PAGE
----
I read How to be a Woman by Caitlin Moran and loved it, it was well written, well read and I laughed out loud in several places. When Moranthology came out I was very excited to read it so as soon as it was available on audio I got it. Well it was certainly a disappointment; not interesting, not great writing or narration and not at all funny. I think I might have laughed a bit once but it certainly wasn't the burst-out-laughing-embarrass-yourself-on-public-transport laughing I did reading How To Be a Woman. It's essentially a list of things Caitlin likes which in places is very tiresome. She writes a book review in one chapter which is about as interesting as reading a GCSE essay. She spends ages going on about tv reviews and how hot Sherlock Holmes (Benedict Cumberbatch) is. We've all heard the Lady Gaga story before so stop going on about it. She considers herself some sort of political/economics/social policy expert which she clearly is not nada lot of her poorly researched, emotional witherings really put me off her. As for the painful conversations she has in bed with her poor husband, I can't bring myself to think of the cringingly pathetic stereotypical 'woman' questions she asks the poor bloke, she's not exactly doing womankind a favour by playing up to the stereotype. Some of her pronunciations are a bit dodgy and she seems to use the same words over and over again. Perhaps a thesaurus for Christmas Caitlin? I really, really wanted to like this book and desperately wanted to give it 3 stars but have opted for 2 as that's a more accurate reflection of my disappointment. 'Tangotastic' wrote an excellent review on Amazon which expresses my feelings exactly, if only I'd read it before I bought this.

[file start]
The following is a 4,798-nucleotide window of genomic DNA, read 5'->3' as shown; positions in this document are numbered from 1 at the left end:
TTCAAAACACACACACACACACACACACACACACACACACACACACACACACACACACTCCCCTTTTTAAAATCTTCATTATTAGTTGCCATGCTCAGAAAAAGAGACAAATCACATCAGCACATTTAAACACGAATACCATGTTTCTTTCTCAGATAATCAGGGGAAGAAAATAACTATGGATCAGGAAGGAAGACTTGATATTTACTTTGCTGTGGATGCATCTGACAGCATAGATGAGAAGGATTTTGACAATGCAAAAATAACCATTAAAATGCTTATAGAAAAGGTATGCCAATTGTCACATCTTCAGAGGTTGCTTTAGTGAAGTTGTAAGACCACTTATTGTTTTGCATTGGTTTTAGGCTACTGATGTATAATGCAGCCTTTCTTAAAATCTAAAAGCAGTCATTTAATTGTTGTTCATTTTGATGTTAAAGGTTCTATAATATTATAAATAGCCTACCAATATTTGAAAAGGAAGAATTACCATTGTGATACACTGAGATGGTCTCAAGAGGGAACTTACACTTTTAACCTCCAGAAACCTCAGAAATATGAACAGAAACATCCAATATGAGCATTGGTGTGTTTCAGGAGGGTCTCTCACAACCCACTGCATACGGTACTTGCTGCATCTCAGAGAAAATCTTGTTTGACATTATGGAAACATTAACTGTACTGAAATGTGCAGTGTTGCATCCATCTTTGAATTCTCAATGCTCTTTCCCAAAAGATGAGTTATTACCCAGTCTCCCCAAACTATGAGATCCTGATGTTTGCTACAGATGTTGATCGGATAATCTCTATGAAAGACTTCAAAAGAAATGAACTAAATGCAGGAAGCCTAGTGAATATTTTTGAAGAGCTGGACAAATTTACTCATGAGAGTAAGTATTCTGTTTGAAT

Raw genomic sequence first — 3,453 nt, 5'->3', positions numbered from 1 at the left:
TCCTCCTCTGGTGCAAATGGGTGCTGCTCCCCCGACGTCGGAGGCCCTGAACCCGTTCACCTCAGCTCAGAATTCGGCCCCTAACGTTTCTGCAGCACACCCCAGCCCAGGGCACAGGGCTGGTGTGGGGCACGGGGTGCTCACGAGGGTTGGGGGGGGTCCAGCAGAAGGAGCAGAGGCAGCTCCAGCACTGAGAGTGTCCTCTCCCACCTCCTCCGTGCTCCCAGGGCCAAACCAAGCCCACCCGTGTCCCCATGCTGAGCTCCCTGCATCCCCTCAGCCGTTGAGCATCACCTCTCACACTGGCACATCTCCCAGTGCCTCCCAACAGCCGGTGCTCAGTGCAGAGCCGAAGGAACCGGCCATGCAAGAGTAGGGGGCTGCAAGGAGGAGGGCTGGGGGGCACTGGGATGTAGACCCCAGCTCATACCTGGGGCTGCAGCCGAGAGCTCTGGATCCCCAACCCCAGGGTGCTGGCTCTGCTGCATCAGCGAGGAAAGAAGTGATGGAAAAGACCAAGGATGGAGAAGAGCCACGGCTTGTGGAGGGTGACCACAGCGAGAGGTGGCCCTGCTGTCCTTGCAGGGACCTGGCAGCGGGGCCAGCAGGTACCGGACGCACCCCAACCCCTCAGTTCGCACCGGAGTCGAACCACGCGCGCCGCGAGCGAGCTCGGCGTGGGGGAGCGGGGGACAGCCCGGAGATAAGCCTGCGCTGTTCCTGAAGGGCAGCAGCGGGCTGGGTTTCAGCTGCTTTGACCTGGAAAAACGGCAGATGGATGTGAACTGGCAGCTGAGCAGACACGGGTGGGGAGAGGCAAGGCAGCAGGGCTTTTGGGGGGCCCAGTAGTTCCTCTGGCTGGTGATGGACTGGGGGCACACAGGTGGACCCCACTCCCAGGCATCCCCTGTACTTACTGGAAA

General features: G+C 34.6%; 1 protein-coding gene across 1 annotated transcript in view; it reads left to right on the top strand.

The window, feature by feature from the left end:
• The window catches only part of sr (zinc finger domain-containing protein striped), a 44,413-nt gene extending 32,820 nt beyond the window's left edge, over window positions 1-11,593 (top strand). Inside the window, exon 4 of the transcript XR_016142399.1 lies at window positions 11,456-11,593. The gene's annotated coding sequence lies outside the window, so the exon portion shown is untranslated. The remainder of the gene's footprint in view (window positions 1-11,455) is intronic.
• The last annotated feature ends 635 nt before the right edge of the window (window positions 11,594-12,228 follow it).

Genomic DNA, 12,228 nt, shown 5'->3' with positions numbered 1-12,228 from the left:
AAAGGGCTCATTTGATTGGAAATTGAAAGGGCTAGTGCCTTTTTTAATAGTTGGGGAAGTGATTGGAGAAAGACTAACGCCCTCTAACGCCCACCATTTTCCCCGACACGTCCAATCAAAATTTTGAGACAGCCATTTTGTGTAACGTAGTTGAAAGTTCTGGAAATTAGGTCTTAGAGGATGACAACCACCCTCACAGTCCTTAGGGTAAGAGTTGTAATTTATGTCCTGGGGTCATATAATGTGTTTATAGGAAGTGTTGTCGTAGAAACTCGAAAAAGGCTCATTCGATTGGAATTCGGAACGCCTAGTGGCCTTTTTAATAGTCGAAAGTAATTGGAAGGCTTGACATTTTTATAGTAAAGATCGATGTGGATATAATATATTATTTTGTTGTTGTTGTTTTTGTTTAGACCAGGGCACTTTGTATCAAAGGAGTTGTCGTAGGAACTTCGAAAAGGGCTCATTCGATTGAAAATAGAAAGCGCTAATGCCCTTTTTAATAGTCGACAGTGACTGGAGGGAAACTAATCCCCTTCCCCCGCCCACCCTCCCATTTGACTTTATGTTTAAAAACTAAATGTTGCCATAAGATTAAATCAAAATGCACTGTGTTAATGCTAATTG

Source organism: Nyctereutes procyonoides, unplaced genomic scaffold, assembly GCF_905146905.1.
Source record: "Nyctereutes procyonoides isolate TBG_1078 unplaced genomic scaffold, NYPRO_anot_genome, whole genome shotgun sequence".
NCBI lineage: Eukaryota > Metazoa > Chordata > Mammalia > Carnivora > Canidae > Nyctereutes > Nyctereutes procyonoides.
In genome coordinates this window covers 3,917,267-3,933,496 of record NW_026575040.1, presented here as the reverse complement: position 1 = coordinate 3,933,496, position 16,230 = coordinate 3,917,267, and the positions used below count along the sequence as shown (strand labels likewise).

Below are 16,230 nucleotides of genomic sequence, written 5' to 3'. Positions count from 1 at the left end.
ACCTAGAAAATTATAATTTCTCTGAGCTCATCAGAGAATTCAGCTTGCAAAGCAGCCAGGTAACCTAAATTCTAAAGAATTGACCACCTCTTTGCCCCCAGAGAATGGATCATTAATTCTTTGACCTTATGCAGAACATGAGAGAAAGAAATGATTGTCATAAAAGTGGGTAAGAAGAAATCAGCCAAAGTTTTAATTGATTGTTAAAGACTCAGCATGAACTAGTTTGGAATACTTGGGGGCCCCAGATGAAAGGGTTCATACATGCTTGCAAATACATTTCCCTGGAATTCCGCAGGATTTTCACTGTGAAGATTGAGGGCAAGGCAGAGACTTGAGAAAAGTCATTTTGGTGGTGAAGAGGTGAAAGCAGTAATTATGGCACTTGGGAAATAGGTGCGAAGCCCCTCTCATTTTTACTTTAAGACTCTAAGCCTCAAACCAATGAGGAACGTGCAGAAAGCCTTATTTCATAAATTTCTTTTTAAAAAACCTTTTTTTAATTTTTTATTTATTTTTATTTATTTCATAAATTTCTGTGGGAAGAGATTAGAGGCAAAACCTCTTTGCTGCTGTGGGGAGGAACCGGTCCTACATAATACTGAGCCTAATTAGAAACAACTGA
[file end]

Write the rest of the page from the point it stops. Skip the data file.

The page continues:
"Best reserved for Moran's fans"
No, probably not, unless they told me they enjoyed one of her articles.
The Blind Assassin by Margaret Atwood
I felt like Moran was trying to hard to be funny. I often thought that if I were reading the pieces, they would be funnier. I admire humor writers, but they aren't always as funny off the page.
Ach. Not really. I chuckled a few times, but it was not as good as I'd expected.
Humor is extremely personal. The person who recommended this to me was over the moon about it.